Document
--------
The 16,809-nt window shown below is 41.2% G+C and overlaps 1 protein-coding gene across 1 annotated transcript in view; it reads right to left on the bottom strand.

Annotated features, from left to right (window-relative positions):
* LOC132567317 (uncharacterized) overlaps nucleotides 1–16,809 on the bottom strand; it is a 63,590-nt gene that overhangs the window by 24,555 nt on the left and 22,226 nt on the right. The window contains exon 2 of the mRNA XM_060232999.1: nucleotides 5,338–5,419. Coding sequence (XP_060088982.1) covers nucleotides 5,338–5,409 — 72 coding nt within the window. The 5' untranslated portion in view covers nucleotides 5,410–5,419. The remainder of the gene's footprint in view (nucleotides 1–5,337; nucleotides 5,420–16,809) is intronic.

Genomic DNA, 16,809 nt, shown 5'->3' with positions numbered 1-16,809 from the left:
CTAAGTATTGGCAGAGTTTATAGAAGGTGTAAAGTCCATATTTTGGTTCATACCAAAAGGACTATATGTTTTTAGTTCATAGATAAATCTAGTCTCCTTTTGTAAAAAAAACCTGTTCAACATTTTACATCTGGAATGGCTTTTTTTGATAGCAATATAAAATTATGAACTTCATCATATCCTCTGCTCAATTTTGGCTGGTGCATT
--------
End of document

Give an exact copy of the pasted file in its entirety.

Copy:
The 16,809-nt window shown below is 41.2% G+C and overlaps 1 protein-coding gene across 1 annotated transcript in view; it reads right to left on the bottom strand.

Annotated features, from left to right (window-relative positions):
* LOC132567317 (uncharacterized) overlaps nucleotides 1–16,809 on the bottom strand; it is a 63,590-nt gene that overhangs the window by 24,555 nt on the left and 22,226 nt on the right. The window contains exon 2 of the mRNA XM_060232999.1: nucleotides 5,338–5,419. Coding sequence (XP_060088982.1) covers nucleotides 5,338–5,409 — 72 coding nt within the window. The 5' untranslated portion in view covers nucleotides 5,410–5,419. The remainder of the gene's footprint in view (nucleotides 1–5,337; nucleotides 5,420–16,809) is intronic.

Genomic DNA, 16,809 nt, shown 5'->3' with positions numbered 1-16,809 from the left:
CTAAGTATTGGCAGAGTTTATAGAAGGTGTAAAGTCCATATTTTGGTTCATACCAAAAGGACTATATGTTTTTAGTTCATAGATAAATCTAGTCTCCTTTTGTAAAAAAAACCTGTTCAACATTTTACATCTGGAATGGCTTTTTTTGATAGCAATATAAAATTATGAACTTCATCATATCCTCTGCTCAATTTTGGCTGGTGCATT